This Hopi bowl, shown above/below, is probably dated to 1940’s. It’s often hard to determine the exact decade a piece was created. Pottery left in the sun can fade, and thus appear older than it actually is. However, judging from style, quality and condition, I am saying circa 1940. The signature on the bottom is that of Theresa Harvey. I think it is a beautiful bowl. I’ve found one other example, on-line, of Theresa’s work. There was (or is) also a potter named Vina Harvey; I found one example of that person’s work, and it looked very, very similar to the work of Theresa.
The following pot is either from the Santa Clara pueblo, or the San Juan pueblo. People who know more than I do have differing opinions about that. At times, it is difficult to pin down the exact pueblo of origin, because some pueblo’s/potter’s work is very similar. Many pieces are unsigned, as is this one.
The bowl, dated to the 1940’s or 1950’s, attains its red color by a slip that is put on. Then, it’s either rag buffed or stone polished. The inside of it shows some damage; however, I had no other examples of this type, so when I found it reasonably priced, approximately 25 years ago, I bought it.
I believe this little black bowl, above, was also produced by a Santa Clara potter. “Front” and “rear” appear nearly identical, thus I’m posting one photo. The black color was derived by either smothering the fire surrounding the pottery during the firing process, smudging the fire at a relatively cool temperature, and/or incorporating pottery shards and sheep and horse manure, placed around the outside and inside of the kiva-style, outdoor oven. (Thank you, Wikipedia for helping me explain the process.)
This little Hopi pitcher has a “fire cloud” on its surface. It was apparently placed very close to the fire. The smudge is considered desirable by some collectors, including me. Note that this piece is quite small. In the early 1900’s, tourists wanted small pieces that would fit into their suitcases. The Fred Harvey Company marketed Native American arts and crafts to folks who made the train trip to the Southwest, all those years ago. This could definitely have been sold by the Harvey Company to a curious tourist. That would mean that this is a good hundred years old.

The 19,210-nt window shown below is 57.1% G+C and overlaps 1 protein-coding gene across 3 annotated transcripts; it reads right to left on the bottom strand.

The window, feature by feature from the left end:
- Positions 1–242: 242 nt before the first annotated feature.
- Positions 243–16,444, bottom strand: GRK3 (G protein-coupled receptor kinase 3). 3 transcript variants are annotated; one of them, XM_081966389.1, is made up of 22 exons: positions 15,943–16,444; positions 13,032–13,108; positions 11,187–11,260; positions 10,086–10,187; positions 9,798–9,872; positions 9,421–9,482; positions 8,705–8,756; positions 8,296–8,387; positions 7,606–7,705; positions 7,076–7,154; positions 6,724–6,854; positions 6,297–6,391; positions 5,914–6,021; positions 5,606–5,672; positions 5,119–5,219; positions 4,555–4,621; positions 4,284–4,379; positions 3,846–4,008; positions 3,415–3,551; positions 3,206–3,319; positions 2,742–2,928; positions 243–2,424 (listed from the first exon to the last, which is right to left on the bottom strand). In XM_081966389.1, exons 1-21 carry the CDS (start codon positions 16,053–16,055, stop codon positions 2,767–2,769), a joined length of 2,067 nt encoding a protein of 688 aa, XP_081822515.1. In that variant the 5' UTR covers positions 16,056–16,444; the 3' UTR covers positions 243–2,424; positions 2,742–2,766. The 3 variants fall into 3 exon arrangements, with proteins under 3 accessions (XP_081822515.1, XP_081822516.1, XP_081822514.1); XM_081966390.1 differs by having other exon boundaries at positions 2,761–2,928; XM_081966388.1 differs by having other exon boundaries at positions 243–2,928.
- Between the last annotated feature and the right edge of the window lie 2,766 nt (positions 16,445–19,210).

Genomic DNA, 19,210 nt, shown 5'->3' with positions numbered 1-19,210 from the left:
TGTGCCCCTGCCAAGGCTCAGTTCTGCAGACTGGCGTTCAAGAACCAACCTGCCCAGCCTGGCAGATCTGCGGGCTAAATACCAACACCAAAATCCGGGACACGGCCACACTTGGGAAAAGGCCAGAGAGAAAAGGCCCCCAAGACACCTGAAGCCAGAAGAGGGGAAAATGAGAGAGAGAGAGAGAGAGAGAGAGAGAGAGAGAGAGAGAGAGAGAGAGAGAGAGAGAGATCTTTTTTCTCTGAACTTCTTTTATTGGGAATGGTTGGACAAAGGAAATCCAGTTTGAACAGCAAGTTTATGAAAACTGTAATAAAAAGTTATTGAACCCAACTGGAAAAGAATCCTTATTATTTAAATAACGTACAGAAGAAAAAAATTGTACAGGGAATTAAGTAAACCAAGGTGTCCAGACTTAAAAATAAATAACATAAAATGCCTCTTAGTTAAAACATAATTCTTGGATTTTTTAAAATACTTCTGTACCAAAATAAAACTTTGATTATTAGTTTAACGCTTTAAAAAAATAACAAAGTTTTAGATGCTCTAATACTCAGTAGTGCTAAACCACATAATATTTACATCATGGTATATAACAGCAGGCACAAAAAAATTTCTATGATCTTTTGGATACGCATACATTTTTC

The above deer vase, signed, “Acoma, NM”, is most likely of more recent vintage than the preceding pots. However, I think its design is so beautiful that it deserves inclusion here. I would still date it to pre-1960’s. That’s when commercial paints came into use. This pot is made from traditional materials. I am showing one side, as it is identical on both sides.
It’s difficult for the average, albeit, dedicated collector to assign an exact date a piece of pueblo pottery was created. Plus, it can be difficult to determine the origin of a piece, lacking a signature/location on the bottom. I enjoy my pottery for its beauty and cultural significance. I acknowledge that most or all of these beautiful works were created where no electricity or (indoor) running water was available. Potters found (and find) the time and means to produce their works, in spite of the fact that their many daily chores take longer to complete. Potters, like other artists, musicians and writers, are driven.
Here is a great Facebook group you can join, to learn about and discuss pueblo pottery: https://www.facebook.com/groups/117431765669388/
Above: the one that got away. I sold this quite large, beautiful pot, which was probably made at the Santo Domingo pueblo circa 1970, in 2006. I still don’t know what I was thinking. Enough said…. Not quite enough: I also sold the two little ones which bookend it.
Please see parts two, three and four….